In Hbl of 12.06. Fredrik Sonck published a VERY important ledarkrönika titled “Klimatdebatten måste vara obekväm”. In it he pointed to a recent avhandling which was showing a “robust samband” between economical growth and an increase in climate-harming exhaust gases under ALL types of political conditions.
This should not be such a surprise (the more money one gets to hand the more one is inclined to spend some of it for a few additional comforts – which in turn will easily demand some additional burning of fuels, some addition of meat to the diet, some new objects the production of which will result in some pollution …). Indeed one could (and quite some people do) be in doubt what is more dangerous for the globe, the increase in the number of people who want to survive or the widely growing demands for a better standard of living.
Fredrik Sonck points in this context to some quite usual phenomena of the Finnish summer (with vattenskotrarna as an extreme example of unnecessary consumption of fuel), some of which are certainly familiar also to me: the family which has inherited some cottage somewhere deep in the Finnish countryside and drives there in the weekend over a distance of a few hundred kilometres, cooks coffee, cuts the lawn, heats the sauna, and after these activities drives the same few hundred kilometres back to town is after all no remarkable exception … . And to fly at least once per year south for some holiday in the sun is not anything unusual either.
And what to do then? Some may be tempted to try and produce some political ammunition from these matters: in the last issue of Ny Tid there was a speech by Jonas Sjöstedt (ordförande for Sweden’s Vänsterpartiet) where he says that “[d]e rikaste har den mest ohållbara livsstilen för klimatet” – which may be true, but does not change anything about the disastrous habits of the very many … . And once people have got used to their habits, it will ESPECIALLY IN A DEMOCRACY be EXTREMELY difficult to get them to give them up. On top of which there are the governments who are permanently (and justly) worrying from where to get the necessary income (in the form of taxes) from which to pay for the services which the governments are under legal obligation to provide (from which a permanent and insatiable wish for more growth).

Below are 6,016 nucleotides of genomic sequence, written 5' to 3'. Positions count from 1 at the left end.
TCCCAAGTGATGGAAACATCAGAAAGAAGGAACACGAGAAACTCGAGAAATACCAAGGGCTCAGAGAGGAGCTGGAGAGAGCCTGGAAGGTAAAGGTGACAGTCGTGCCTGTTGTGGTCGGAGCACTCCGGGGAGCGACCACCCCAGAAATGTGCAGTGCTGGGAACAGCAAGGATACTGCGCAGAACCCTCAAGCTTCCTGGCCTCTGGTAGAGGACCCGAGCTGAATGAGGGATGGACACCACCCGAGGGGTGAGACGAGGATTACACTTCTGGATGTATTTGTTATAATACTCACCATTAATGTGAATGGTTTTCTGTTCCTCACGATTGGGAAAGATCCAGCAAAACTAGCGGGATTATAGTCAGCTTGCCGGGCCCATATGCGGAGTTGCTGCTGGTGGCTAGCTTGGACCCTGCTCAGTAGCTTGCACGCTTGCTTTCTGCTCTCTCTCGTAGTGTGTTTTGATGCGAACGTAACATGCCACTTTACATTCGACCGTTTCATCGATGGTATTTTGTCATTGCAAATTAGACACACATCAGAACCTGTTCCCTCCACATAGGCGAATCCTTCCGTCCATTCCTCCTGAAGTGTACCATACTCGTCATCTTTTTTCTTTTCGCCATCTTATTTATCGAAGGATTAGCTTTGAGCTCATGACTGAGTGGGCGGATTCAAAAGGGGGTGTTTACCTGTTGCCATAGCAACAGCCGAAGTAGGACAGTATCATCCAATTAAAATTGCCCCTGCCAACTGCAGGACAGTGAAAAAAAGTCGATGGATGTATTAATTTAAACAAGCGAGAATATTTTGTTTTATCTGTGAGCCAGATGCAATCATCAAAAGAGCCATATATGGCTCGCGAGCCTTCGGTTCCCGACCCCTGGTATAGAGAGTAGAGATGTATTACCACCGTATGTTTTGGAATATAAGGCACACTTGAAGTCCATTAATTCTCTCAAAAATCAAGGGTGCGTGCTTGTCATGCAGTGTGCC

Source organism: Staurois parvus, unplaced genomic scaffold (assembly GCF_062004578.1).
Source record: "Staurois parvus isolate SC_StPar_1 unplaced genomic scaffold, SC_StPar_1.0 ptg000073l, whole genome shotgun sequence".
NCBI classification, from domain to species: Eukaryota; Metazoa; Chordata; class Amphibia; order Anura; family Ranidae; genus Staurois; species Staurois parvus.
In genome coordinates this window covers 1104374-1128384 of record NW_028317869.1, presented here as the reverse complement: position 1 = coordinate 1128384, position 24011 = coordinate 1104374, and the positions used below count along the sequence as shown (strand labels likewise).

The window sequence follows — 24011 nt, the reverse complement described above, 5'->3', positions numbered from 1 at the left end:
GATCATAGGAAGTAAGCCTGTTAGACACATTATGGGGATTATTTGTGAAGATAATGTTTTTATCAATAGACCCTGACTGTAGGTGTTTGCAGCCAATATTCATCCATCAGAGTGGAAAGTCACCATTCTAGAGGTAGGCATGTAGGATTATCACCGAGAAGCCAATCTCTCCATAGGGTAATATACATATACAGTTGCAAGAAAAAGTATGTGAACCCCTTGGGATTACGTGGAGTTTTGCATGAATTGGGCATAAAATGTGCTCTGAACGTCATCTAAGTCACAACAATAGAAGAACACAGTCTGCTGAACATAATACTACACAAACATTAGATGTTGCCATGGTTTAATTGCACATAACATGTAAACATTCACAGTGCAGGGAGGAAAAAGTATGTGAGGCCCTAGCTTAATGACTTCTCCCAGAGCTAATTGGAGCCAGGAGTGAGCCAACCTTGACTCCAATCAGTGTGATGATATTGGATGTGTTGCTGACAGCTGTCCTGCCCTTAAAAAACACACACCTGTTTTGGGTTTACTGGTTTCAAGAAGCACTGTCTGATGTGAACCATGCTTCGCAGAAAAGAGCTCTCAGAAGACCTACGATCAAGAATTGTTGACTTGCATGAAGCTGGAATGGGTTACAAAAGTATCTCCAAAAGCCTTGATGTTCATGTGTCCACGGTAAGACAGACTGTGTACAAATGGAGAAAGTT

In this situation, I think that quite a number of different steps have to be taken: (a) we need more intelligent politicians – which means that any candidate for high political office has to be put through a series of tests whether s/he has the necessary intelligence (and motivation) for the position s/he aims for -, so that (b) s/he does not fall for the neo-liberal brainwash which is being spread by the media (who try to please their superiors and advertisers, who DO like neo-liberalism), but instead (c) dares to become ACTIVE (cf Ha-Joon Chang’s “Thing 12”) about establishing some industries which might help the climate: this would concern muscle-powered vehicles for the daily travels (e.g. to and from the job), airships (for quite a number of problems including, e.g., regional air traffic), promotion of renewable energy sources, recycling, etc.. This would of course also demand (d) less lazy (and ALSO more intelligent) judges in our courts, who would go to the trouble of considering what ADEQUATE answers to up-coming problems would look like (instead of blindly giving priority to the interests of private property) and also formulating according demands to the legislators. As a supplement to these demands there should also be installed a system for the invitation, collection and expert consideration of suggestions from the public, because free enterprise has the unwelcome tendency to come up only with suggestions which tend to disregard anybody who is unable to pay and also to blackpaint any competing – even though possibly better – suggestions (as they would not add to the profits of the suggesting party). And after the combination of suggestions from the public and economically active politicians has resulted in the availability of more environmental-friendly ways to take care of established habits, the next step would be to make the less environment-friendly ways less and less attractive (e.g. by increasing taxes on fuels, on long-distance air travel, on cars – perhaps with exceptions for specific groups, as e.g. families with small children or similar). Altogether, the problem would demand VERY MUCH THOUGHT, long-run, consequent activity, quite a number of legal restrictions (e.g. on advertising) , and certainly also the invention and promotion of more environment-friendly ways of spending one’s time.